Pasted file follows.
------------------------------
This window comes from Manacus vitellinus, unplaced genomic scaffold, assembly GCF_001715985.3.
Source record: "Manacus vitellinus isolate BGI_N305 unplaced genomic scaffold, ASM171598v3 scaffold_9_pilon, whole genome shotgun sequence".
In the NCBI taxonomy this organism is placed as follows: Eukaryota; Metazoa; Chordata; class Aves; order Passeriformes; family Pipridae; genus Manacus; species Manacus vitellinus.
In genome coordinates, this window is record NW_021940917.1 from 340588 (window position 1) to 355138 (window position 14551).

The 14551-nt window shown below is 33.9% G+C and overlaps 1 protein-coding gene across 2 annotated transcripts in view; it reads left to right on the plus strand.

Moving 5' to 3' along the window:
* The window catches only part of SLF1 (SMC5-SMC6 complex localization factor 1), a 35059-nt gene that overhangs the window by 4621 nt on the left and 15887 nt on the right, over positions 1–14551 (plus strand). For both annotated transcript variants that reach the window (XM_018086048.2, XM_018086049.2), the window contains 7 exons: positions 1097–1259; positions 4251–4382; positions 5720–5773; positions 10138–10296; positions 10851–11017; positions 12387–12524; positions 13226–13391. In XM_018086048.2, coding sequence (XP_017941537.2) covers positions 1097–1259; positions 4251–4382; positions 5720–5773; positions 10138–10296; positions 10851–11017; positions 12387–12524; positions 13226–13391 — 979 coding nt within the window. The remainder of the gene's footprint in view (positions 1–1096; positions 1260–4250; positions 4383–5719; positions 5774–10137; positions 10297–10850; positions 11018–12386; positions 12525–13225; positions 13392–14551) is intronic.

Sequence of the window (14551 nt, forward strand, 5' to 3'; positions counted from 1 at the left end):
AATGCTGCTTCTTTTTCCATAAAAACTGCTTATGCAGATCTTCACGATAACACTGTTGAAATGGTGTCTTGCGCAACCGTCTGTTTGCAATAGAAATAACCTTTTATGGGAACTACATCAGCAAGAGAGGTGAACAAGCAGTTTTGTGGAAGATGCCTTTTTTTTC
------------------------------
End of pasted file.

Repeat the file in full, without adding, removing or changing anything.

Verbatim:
This window comes from Manacus vitellinus, unplaced genomic scaffold, assembly GCF_001715985.3.
Source record: "Manacus vitellinus isolate BGI_N305 unplaced genomic scaffold, ASM171598v3 scaffold_9_pilon, whole genome shotgun sequence".
In the NCBI taxonomy this organism is placed as follows: Eukaryota; Metazoa; Chordata; class Aves; order Passeriformes; family Pipridae; genus Manacus; species Manacus vitellinus.
In genome coordinates, this window is record NW_021940917.1 from 340588 (window position 1) to 355138 (window position 14551).

The 14551-nt window shown below is 33.9% G+C and overlaps 1 protein-coding gene across 2 annotated transcripts in view; it reads left to right on the plus strand.

Moving 5' to 3' along the window:
* The window catches only part of SLF1 (SMC5-SMC6 complex localization factor 1), a 35059-nt gene that overhangs the window by 4621 nt on the left and 15887 nt on the right, over positions 1–14551 (plus strand). For both annotated transcript variants that reach the window (XM_018086048.2, XM_018086049.2), the window contains 7 exons: positions 1097–1259; positions 4251–4382; positions 5720–5773; positions 10138–10296; positions 10851–11017; positions 12387–12524; positions 13226–13391. In XM_018086048.2, coding sequence (XP_017941537.2) covers positions 1097–1259; positions 4251–4382; positions 5720–5773; positions 10138–10296; positions 10851–11017; positions 12387–12524; positions 13226–13391 — 979 coding nt within the window. The remainder of the gene's footprint in view (positions 1–1096; positions 1260–4250; positions 4383–5719; positions 5774–10137; positions 10297–10850; positions 11018–12386; positions 12525–13225; positions 13392–14551) is intronic.

Sequence of the window (14551 nt, forward strand, 5' to 3'; positions counted from 1 at the left end):
AATGCTGCTTCTTTTTCCATAAAAACTGCTTATGCAGATCTTCACGATAACACTGTTGAAATGGTGTCTTGCGCAACCGTCTGTTTGCAATAGAAATAACCTTTTATGGGAACTACATCAGCAAGAGAGGTGAACAAGCAGTTTTGTGGAAGATGCCTTTTTTTTC